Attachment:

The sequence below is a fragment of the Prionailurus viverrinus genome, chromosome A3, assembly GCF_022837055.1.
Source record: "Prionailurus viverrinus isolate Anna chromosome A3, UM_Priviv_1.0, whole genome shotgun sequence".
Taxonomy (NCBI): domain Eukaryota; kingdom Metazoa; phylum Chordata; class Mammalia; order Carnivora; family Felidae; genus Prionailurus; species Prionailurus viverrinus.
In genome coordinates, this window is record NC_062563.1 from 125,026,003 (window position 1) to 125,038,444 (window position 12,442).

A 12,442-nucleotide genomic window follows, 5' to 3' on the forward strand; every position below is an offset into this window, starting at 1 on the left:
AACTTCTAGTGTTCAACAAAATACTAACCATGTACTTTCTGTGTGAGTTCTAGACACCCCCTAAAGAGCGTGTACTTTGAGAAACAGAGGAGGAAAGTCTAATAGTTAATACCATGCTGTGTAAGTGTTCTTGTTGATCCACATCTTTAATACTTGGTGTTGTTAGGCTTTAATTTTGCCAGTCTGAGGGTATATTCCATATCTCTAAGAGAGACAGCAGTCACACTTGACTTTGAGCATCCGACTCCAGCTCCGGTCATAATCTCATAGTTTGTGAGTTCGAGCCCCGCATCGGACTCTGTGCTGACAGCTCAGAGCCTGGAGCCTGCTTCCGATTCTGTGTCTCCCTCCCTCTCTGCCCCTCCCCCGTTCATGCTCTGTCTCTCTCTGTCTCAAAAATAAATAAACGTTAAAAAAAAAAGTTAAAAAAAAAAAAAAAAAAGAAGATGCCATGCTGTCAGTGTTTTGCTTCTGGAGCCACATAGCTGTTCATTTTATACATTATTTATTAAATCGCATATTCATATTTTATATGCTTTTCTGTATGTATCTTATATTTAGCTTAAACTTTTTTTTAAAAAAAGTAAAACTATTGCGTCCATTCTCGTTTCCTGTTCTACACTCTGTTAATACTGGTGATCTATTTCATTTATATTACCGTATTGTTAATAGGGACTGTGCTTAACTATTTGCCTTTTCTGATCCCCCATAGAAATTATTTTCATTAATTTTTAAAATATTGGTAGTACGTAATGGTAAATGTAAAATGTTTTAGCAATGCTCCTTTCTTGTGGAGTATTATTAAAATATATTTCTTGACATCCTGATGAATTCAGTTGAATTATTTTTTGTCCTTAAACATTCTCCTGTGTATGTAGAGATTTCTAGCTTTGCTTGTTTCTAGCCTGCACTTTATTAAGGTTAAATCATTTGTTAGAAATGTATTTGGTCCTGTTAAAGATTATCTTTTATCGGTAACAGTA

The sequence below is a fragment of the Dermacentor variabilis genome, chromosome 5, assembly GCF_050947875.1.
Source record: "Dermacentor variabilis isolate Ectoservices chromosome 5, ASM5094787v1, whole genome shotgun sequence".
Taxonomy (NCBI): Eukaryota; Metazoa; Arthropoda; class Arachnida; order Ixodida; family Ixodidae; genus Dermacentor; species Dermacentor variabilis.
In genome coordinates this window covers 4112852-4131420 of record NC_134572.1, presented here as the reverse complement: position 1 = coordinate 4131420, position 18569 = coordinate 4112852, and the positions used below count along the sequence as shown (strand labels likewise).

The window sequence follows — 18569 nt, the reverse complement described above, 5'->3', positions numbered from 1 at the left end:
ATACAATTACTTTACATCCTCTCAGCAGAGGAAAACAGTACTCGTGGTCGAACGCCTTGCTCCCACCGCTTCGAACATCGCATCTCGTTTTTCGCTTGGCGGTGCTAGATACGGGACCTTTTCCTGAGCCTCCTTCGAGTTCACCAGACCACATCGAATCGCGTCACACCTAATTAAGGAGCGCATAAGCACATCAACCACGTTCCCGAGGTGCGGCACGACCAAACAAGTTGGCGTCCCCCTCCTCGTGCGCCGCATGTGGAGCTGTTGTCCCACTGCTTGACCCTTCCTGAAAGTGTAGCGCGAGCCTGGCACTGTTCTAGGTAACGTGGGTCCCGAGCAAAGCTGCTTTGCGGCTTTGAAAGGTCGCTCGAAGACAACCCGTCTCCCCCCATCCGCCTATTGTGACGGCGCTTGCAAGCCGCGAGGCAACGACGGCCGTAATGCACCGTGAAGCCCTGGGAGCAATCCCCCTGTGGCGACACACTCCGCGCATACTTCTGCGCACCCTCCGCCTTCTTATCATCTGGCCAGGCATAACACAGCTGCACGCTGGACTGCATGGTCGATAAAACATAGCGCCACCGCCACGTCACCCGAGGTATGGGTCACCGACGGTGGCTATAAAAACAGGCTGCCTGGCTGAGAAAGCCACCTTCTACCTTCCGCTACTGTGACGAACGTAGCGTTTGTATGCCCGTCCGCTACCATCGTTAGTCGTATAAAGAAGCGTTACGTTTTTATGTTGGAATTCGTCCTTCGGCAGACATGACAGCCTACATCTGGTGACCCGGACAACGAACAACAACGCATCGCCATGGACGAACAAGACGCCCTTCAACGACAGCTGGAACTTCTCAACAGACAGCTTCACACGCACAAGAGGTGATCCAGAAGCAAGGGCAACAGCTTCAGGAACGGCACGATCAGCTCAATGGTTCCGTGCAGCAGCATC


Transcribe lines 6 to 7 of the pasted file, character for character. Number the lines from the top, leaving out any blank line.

AACTTCTAGTGTTCAACAAAATACTAACCATGTACTTTCTGTGTGAGTTCTAGACACCCCCTAAAGAGCGTGTACTTTGAGAAACAGAGGAGGAAAGTCTAATAGTTAATACCATGCTGTGTAAGTGTTCTTGTTGATCCACATCTTTAATACTTGGTGTTGTTAGGCTTTAATTTTGCCAGTCTGAGGGTATATTCCATATCTCTAAGAGAGACAGCAGTCACACTTGACTTTGAGCATCCGACTCCAGCTCCGGTCATAATCTCATAGTTTGTGAGTTCGAGCCCCGCATCGGACTCTGTGCTGACAGCTCAGAGCCTGGAGCCTGCTTCCGATTCTGTGTCTCCCTCCCTCTCTGCCCCTCCCCCGTTCATGCTCTGTCTCTCTCTGTCTCAAAAATAAATAAACGTTAAAAAAAAAAGTTAAAAAAAAAAAAAAAAAAGAAGATGCCATGCTGTCAGTGTTTTGCTTCTGGAGCCACATAGCTGTTCATTTTATACATTATTTATTAAATCGCATATTCATATTTTATATGCTTTTCTGTATGTATCTTATATTTAGCTTAAACTTTTTTTTAAAAAAAGTAAAACTATTGCGTCCATTCTCGTTTCCTGTTCTACACTCTGTTAATACTGGTGATCTATTTCATTTATATTACCGTATTGTTAATAGGGACTGTGCTTAACTATTTGCCTTTTCTGATCCCCCATAGAAATTATTTTCATTAATTTTTAAAATATTGGTAGTACGTAATGGTAAATGTAAAATGTTTTAGCAATGCTCCTTTCTTGTGGAGTATTATTAAAATATATTTCTTGACATCCTGATGAATTCAGTTGAATTATTTTTTGTCCTTAAACATTCTCCTGTGTATGTAGAGATTTCTAGCTTTGCTTGTTTCTAGCCTGCACTTTATTAAGGTTAAATCATTTGTTAGAAATGTATTTGGTCCTGTTAAAGATTATCTTTTATCGGTAACAGTA

The sequence below is a fragment of the Dermacentor variabilis genome, chromosome 5, assembly GCF_050947875.1.